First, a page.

Indicators of sustainable development show that Nigeria is still in poor shape

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Despite having a large pool of professionals both at home and in the Diaspora, Prof. Charles Igwe, Vice Chancellor of the University of Nigeria Nsukka, UNN, has expressed regret that Nigeria has not addressed issues of security, poverty, illiteracy, and the number of children who are not in school.

The Vice Chancellor asked academic leaders and business leaders to work together to find long-term solutions to the problems impeding the nation’s efforts to achieve the Sustainable Development Goals (SDGs).

The call was made over the weekend during his speech at the UNN Faculty of Engineering’s third international conference on “Sustainable Engineering and Industrial Technology.”

According to him, the conference was designed to close the knowledge gap between Nigeria’s university and industry so that they might combine efforts to address societal issues.

“As everyone is aware, Nigeria has the third-highest concentration of qualified professionals living abroad, behind China and India. Unfortunately, this has not resulted in appreciable economic growth as our nation continues to receive very poor ratings on most sustainable development indices, including hunger, poverty, the percentage of children who are not in school or are illiterate, power production, unemployment, etc. Through this event, the organizers hope to begin addressing this abnormality, he added.

The worldwide conference was planned in response to the constantly growing need to mobilize foreign researchers to discuss the concerns of human development and sustainability, according to Prof. Emenike Ejiogu, Dean, Faculty of Engineering, UNN.

Ejiogu, who is also the director of the ACE-SPED Africa Centre of Excellence for Sustainable Power and Energy Development, asserted that the undesired gap between the town and gown might be closed through the exchange of ideas between academics and business leaders.

He added that the creative and cutting-edge outcome-based education being suggested by the Council for the Regulation of Engineering in Nigeria, COREN, required the sustained interaction between institutions and industries.

“The Sustainable Development Goals, or SDGs, are a set of objectives established by the United Nations to promote sustainable development. They speak to our capacity to use technology in a way that does not hurt the environment. There are people, animals, and plants in that habitat.

We started a series of conferences that we hold every two years and termed them the Sustainable Engineering and Industrial Technology Conference, or SEITC, as the first engineering faculty in Nigeria. The goal is to advance technology in all of its forms, including those related to agriculture, engineering, water, and the environment, to name a few.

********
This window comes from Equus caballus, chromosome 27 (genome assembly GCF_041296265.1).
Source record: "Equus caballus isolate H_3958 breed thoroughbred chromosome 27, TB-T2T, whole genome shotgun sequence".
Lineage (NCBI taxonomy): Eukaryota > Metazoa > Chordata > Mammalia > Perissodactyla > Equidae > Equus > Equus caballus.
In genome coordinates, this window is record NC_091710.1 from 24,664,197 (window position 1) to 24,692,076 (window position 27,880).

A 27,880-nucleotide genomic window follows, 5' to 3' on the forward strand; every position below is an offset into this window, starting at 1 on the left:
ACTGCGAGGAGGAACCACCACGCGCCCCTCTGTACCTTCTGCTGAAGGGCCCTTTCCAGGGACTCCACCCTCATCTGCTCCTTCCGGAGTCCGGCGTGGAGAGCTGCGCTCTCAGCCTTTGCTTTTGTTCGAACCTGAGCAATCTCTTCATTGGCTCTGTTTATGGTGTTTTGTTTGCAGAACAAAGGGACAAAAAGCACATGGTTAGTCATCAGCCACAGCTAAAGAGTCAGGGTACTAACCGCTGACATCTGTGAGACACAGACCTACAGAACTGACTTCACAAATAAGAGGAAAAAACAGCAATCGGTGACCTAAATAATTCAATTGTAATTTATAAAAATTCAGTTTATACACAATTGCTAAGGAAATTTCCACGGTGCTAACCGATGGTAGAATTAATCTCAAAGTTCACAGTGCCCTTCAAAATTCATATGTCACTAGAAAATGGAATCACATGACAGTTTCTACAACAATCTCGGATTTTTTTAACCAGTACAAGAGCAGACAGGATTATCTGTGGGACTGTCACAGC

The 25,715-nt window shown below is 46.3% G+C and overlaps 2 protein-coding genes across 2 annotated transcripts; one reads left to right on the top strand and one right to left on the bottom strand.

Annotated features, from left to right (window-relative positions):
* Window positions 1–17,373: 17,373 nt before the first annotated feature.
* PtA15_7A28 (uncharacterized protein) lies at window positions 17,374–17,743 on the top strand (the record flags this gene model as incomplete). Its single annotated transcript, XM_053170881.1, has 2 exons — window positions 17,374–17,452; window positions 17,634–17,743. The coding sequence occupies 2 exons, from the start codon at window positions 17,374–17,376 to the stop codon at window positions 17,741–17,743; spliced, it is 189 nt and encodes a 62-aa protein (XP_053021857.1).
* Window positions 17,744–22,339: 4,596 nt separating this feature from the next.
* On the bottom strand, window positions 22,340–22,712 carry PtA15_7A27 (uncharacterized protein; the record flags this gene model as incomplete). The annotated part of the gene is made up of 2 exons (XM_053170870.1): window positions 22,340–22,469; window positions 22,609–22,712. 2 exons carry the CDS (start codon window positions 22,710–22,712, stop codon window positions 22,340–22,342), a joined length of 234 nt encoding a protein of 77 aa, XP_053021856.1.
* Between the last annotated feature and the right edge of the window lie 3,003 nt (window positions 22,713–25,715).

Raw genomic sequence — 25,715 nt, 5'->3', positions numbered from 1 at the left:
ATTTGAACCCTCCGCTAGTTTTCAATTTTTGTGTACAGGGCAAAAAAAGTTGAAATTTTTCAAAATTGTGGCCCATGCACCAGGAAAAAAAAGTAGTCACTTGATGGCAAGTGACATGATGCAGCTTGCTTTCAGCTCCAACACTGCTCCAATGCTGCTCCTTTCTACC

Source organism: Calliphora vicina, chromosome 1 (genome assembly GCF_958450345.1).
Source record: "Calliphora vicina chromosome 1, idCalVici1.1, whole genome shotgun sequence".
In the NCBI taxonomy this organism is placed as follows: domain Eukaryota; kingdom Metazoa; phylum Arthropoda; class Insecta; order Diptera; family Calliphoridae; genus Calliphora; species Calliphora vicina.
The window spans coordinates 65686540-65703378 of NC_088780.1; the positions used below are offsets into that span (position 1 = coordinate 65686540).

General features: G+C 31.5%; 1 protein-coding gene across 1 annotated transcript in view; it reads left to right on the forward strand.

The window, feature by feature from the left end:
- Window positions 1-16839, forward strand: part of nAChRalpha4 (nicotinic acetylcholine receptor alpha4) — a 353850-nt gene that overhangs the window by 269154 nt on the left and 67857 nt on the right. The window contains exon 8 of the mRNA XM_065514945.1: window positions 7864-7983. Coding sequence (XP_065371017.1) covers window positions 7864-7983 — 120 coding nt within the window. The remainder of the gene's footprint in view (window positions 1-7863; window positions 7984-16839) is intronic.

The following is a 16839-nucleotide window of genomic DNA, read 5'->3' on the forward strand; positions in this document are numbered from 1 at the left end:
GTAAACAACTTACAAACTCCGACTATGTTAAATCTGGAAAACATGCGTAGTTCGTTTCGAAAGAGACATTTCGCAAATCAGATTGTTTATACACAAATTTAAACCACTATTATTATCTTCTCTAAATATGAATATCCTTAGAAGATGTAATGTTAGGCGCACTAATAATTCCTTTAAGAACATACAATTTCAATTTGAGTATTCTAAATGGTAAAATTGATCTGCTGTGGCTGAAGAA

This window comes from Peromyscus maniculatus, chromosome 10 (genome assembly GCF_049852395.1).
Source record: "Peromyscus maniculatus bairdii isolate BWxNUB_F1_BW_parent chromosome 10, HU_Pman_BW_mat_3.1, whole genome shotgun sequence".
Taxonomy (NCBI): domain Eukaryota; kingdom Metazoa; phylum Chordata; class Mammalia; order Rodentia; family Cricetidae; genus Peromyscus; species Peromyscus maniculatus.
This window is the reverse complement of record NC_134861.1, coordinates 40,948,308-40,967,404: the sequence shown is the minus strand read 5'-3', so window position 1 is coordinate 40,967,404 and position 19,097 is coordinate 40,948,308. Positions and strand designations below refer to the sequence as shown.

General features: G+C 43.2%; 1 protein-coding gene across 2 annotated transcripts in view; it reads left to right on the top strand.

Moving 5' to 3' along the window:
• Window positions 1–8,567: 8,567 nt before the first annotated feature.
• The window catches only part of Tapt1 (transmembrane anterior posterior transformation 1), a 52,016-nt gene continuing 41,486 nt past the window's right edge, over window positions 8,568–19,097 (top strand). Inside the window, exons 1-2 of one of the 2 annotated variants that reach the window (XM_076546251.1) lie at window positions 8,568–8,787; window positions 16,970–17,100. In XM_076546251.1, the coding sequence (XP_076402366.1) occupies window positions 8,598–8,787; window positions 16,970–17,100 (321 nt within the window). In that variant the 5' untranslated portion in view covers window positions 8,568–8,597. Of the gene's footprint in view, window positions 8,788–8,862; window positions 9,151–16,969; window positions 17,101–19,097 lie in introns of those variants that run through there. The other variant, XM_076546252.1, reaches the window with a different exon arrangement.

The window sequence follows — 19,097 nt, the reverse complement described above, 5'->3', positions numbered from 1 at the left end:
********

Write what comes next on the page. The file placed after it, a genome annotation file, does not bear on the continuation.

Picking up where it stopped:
The technology must be both economically and environmentally feasible in order to be considered sustainable.We have invited speakers from all over the world and Nigerians living abroad for this third in a series of international conferences, he said.

The Executive Director of Peprime Limited and a member of the Royal Academy of Engineering, United Kingdom, Prof. Paul Eke, stated that Digital Twin, Machine Learning, and Artificial Intelligence could be used to achieve sustainable engineering solutions in his paper presentation titled “Leveraging Twin Technology, System Engineering, Machine Learning, and Artificial Intelligence in Delivering Sustainable Energy Solutions.”

Professor of Digital Twin Technology and System Engineering Eke went on to say that using Digital Twins might be utilized to replicate goods, ideas, and services in order to address societal issues.

He added that a digital twin is a depiction of an entity that uses sensors built into a physical asset to deliver solutions in a virtual environment.

“Digital Twin is a tested technology that can be used in many forms of life, but the manner it is presented is new. Around the world, it is altering how engineering is taught and used.

The Fourth Industrial Revolution is underway, and Digital Twin is applicable everywhere. Embedding this technology in how we teach and practice engineering can improve a lot of things in Nigeria because the nation struggles in every area of life.

“The technology is not expensive because it can be embedded into existing engineering technologies to make them compliant with the Internet of Things,” he said.

Hossein Rouhani, associate professor of neuromuscular control and biomechanics in the department of mechanical engineering at the University of Alberta in Canada, provided the keynote address. His talk was titled “Assessment and Characterisation of Standing and Sitting Stability of Human Body: Control System Modelling, Instrument and Clinical Applications.”

The participants were instructed on the best sitting and standing positions that would not harm the spinal cord by Rouhani, who also described seven models.

Dr. Bonaventure Okere the event’s chairman, explained to jouen that the goal of sustainable engineering is to meet varied human demands with modernized systems.

The National Universities Commission, NUC, was asked by Okere, who is also the director of the Centre for Basic Space and Astronomy, to emphasize sustainable engineering by including the courses into engineering programs at the university level.

The highlight of the conference was the UNN Faculty of Engineering’s project exhibitions, where researchers showed off the prototypes of their works, including the Refuse-derived Fuel gasification system, an automatic zobo drink processing machine, as well as cutting-edge electronics, power systems, and new energy systems.

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